Wit:  I don’t know what was in the letter.


Def:  You told the court in May that it was a letter they were supposed to take to be recognized.  Do you remember saying that?


Wit:  I am still saying a letter was sent, but what was in the letter I don’t know.


Def:  What do you expect the delegation to come back with if the other government has agreed to recognize them?


Wit:  They must bring some word.


Def:  Words on paper, presumably.


Wit:  Maybe just that they would come and explain.


Def:  When they went off with your letter and he recognized your government, did he send a letter in reply?


Wit:  Well, on their return they only reported verbally.  I did not see a letter.


Def:  Did they mention a letter?


Wit:  Whether he wrote it, I did not see a letter.


Def:  Why didn’t you mention Mike Lamin being on this delegation?


Wit:  Like I said in May, I cannot recall all of them.  I said the head was SYB Rogers.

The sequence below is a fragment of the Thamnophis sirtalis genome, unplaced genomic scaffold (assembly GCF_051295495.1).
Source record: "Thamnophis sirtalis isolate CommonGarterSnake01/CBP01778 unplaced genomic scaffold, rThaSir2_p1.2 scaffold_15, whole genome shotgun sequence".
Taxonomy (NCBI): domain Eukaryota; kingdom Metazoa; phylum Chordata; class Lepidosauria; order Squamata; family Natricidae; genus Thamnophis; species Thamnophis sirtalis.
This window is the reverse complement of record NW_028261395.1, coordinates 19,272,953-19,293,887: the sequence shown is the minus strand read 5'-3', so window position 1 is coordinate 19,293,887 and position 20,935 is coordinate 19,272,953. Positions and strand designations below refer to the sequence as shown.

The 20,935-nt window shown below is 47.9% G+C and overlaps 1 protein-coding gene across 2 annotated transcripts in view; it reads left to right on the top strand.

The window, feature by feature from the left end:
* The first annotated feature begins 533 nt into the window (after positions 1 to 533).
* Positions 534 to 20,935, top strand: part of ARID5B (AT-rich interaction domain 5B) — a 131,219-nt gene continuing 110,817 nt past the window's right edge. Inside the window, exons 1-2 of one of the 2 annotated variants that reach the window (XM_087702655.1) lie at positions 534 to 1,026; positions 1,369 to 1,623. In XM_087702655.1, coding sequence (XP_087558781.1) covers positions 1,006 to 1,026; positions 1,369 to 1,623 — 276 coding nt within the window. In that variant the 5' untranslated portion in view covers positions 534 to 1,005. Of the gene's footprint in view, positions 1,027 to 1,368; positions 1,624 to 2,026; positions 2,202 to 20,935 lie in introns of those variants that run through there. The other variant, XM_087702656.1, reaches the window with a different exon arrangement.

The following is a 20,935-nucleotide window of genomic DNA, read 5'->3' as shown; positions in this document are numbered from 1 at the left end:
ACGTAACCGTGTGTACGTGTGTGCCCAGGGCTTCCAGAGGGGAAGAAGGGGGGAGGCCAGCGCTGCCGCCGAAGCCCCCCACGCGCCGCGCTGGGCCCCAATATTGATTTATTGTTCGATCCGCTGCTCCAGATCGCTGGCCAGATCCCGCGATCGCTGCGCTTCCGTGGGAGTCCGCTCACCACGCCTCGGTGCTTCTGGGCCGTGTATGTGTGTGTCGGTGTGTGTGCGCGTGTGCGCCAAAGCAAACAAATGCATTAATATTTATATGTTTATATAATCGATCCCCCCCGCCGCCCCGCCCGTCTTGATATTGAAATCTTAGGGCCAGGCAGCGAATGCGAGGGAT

Def:  Now you are saying Mike Lamin was there.


Wit:  Yes.


Def:  Who else do you remember today?


Wit:  The ones I said a short while ago. 


Def:  Do you agree that was a very important delegation?


Wit:  I knew, but there were some other things that I also committed myself, so I can’t recall.


Def:  Do you agree that that was a very important delegation to go on?


Wit:  Yes, that is why I recall the head of the delegation by name.


Def:  And then you told us about another delegation.  Who was on the second delegation?


Wit:  The delegation about the arms deal?


Def:  Was there a second delegation?


Wit:  Yes.  If I can remember, I think Kanu, Lamin, and Rogers together with some other RUF high commands.


Def:  So Lamin and Rogers went on both?


Wit:  Yes.


Def:  Where did the second delegation go?


Wit:  They went through Liberia.  When they were leaving I knew they were going to meet President Taylor.


Def:  Did they meet him?


Wit:  I was not part of the delegation so I can’t say.


Def:  You were on the Supreme Council of the AFRC junta government.  The Council sent the delegation to Taylor to organize arms and ammunition, an extremely important delegation.  When the delegation came back they presumably reported back to the Supreme Council.


Wit:  About the arms and ammunition.


Def:  What happened when the second delegation went to Liberia?  What did they tell you?